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What is the significance of the thyroid C-Cell?

1. Produces calcitonin which inhibits Ca2+ absorption, inhibits osteoclasts, and inhibits renal reabsorption Ca+
2. Main cell in thyroid medullary Ca

**Calcitonin is like an 'anti-PTH' EXCEPT, that like PTH, it also inhibits renal tubular reabsorption.


Describe the steps involved in thyroid hormone synthesis.

1. Albumin-bound iodide gets taken up and extracted by the NIS (Na+/Iodide symporter) on the basal surface of the follicle cell and stored at the apical surface of the cell.
2. TSHr is activated by TSH resulting in follicular release of Thyroglobulin (Tg) into the colloid, along with Iodine (Io) (via Pendrin transporter).
3. Thyroid peroxidase (TPO) catalyses a reaction resulting in the binding of Tg and Io.
4. The Tg-Io complex is taken back up into the follicular cell where it is processed by the lysosome into T3 and T4
5. T3 and T4 are released out the basal membrane into the bloodstream where it feeds back on TSH and TRH respectively.


1. What is the mechanism of Amiodarone hypothyroidism?
2. Where and in who is it a problem?
3. How do you manage it?
4. How do you monitor it?

1. Loss of escape from the Wolff-Chaikoff effect in autoimmune thyroiditis resulting in iodine-driven hypothyroidism
2. Iodine-replete countries, women, and when anti-TPO positive.
3. Levothyroxine, continue amiodarone
4. Monitor TSH - T4 will be elvated regardless due to suppression of deiodinase.


What is the difference between Amiodarone-Induced Thyrotoxicosis (AIT) Types 1 and 2?

Type 1: Activation and increased production (Graves, MNG)

Type 2: Destruction and excess release (acute thyroiditis due to thyroid gland destruction and stored hormone release)


1. What is the mechanism of Amiodarone-Induced Thyrotoxicosis Type 1?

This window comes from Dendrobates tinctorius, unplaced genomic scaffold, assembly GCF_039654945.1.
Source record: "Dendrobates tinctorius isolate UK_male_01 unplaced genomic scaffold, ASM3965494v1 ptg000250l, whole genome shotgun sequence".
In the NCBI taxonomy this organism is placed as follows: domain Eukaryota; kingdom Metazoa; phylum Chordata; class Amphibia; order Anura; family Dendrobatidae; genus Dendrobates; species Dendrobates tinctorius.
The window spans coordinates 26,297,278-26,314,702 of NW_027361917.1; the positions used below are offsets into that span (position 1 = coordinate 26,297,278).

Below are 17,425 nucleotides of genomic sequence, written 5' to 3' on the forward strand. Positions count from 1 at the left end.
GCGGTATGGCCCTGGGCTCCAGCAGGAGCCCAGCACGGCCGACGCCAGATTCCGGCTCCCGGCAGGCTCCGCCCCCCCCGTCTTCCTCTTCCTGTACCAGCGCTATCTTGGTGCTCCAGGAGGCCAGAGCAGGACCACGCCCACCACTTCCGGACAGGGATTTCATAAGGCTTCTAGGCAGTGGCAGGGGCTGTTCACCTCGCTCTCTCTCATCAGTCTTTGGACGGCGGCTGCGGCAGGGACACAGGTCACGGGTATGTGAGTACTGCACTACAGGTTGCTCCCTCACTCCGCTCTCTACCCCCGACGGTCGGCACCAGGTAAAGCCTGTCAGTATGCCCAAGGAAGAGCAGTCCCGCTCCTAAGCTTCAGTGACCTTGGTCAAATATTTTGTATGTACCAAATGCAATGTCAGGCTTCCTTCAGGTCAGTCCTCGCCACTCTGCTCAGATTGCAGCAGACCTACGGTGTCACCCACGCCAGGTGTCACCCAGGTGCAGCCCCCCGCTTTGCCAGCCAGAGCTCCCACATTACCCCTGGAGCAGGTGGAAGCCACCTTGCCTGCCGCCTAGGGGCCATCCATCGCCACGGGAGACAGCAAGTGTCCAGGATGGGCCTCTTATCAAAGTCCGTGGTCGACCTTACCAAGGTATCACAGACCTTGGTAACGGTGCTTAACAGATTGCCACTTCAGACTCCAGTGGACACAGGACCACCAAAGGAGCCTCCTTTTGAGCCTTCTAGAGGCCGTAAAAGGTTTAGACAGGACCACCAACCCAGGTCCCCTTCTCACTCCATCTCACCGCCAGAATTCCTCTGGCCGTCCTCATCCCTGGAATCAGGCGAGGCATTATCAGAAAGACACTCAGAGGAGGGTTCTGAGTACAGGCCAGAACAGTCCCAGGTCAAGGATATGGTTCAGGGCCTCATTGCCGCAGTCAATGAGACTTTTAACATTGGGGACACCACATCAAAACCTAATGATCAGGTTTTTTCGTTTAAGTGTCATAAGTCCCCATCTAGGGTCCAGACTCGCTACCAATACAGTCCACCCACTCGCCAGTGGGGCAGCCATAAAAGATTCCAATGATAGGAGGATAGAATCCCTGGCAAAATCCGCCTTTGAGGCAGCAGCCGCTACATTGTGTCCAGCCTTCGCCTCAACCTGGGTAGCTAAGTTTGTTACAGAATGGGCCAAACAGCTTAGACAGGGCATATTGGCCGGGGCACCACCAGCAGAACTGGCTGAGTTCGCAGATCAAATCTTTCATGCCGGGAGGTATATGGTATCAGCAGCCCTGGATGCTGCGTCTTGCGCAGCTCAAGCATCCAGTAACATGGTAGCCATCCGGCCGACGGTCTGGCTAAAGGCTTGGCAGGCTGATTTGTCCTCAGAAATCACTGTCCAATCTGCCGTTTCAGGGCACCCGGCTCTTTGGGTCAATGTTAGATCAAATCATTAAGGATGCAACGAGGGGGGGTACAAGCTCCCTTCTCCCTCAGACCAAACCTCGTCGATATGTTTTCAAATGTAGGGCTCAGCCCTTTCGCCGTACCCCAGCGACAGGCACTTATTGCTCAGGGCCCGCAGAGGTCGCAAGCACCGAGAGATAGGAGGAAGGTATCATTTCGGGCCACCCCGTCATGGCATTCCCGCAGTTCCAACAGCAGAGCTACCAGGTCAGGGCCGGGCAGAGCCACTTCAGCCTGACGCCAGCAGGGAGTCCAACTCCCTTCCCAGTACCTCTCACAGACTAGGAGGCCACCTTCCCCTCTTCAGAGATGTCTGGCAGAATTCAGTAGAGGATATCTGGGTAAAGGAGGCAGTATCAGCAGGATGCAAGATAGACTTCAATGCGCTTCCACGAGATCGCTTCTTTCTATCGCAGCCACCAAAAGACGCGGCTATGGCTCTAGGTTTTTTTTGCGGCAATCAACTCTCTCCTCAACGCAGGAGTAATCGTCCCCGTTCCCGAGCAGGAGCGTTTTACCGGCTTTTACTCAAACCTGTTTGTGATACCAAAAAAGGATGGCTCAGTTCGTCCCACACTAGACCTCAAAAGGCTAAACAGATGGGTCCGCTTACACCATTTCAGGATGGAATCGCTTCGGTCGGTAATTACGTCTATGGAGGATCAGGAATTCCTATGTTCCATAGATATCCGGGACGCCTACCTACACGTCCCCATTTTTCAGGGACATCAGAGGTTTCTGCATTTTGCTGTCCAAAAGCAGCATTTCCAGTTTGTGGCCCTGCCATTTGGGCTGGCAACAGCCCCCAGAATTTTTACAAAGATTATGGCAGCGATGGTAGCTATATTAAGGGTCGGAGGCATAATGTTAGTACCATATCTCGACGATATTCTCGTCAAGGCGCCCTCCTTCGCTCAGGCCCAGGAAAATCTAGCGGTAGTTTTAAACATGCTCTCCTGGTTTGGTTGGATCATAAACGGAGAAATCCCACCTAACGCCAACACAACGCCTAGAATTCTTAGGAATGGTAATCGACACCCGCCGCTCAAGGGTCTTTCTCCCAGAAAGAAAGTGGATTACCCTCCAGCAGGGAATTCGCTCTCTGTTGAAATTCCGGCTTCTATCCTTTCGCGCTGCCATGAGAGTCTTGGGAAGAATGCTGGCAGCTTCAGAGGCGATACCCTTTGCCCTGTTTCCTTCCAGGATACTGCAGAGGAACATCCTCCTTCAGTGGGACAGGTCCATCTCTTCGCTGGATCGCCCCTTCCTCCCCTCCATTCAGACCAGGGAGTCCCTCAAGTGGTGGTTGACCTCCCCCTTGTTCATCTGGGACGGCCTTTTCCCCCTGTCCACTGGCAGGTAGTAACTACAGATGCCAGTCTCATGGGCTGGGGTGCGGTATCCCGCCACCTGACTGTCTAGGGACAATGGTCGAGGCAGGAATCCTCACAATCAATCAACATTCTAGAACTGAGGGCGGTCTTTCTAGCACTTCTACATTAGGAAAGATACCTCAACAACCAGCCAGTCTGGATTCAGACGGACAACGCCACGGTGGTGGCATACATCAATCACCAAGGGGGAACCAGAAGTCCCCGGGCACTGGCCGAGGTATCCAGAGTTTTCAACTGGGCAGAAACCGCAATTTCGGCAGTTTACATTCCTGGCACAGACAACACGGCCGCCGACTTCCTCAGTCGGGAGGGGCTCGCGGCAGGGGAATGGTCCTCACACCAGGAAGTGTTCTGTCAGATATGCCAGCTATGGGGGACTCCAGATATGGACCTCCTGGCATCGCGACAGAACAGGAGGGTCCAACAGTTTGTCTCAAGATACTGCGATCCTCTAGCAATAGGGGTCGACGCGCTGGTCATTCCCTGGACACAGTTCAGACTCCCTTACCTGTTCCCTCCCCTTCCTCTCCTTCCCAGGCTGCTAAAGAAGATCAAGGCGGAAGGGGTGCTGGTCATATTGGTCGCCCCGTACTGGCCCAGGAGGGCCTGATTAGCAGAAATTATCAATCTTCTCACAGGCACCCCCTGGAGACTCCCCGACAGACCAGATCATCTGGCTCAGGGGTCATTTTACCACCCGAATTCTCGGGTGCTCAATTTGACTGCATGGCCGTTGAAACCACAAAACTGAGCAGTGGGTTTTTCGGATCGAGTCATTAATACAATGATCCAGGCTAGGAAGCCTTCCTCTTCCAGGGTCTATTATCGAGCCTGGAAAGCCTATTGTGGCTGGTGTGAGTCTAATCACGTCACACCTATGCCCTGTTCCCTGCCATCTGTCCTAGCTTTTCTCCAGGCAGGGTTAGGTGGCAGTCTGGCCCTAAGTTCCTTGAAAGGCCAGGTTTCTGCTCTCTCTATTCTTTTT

2. What imaging would you do? What would it show?
3. How do you treat it? How does it work?

1. Increased iodine leads to hyperthyroidism from excessive hormone synthesis (Jod-Basedow effect)
2. Colour flow Doppler U/S: Increased vascularity. Thyroid scintiscan is not useful due to high levels of endogenous iodine which inhibits tracer uptake. Decreased or normal uptake however may favour type 1 AIT.
3. Carbimazole: prevents TPO from iodinating thyroglobulin à decreased T3 and T4 production . Cease amiodarone (unless it’s really needed, it has a long T1/2)


1. What is the mechanism of Amiodarone-Induced Thyrotoxicosis Type 2?
2. What characterises AIT Type 2?
3. How do you image it and what does it show?
4. How do you treat it?

1. Drug-induced lysosomal activation → destructive thyroiditis with histiocyte (tissue macrophage) accumulation in the thyroid → release of pre-formed T3 and T4
2. No intrinsic thyroid abnormality, incidence increases with amiodarone dose.
3. Colour flow Doppler: Decreased vascularity
4. Prednisone 40-50mg daily, and cease amiodarone (unless you really need it!)


What is the Wolff-Chaikoff effect?

Hypothyroidism due to high iodine load.


What is the Jod-Basedown effect?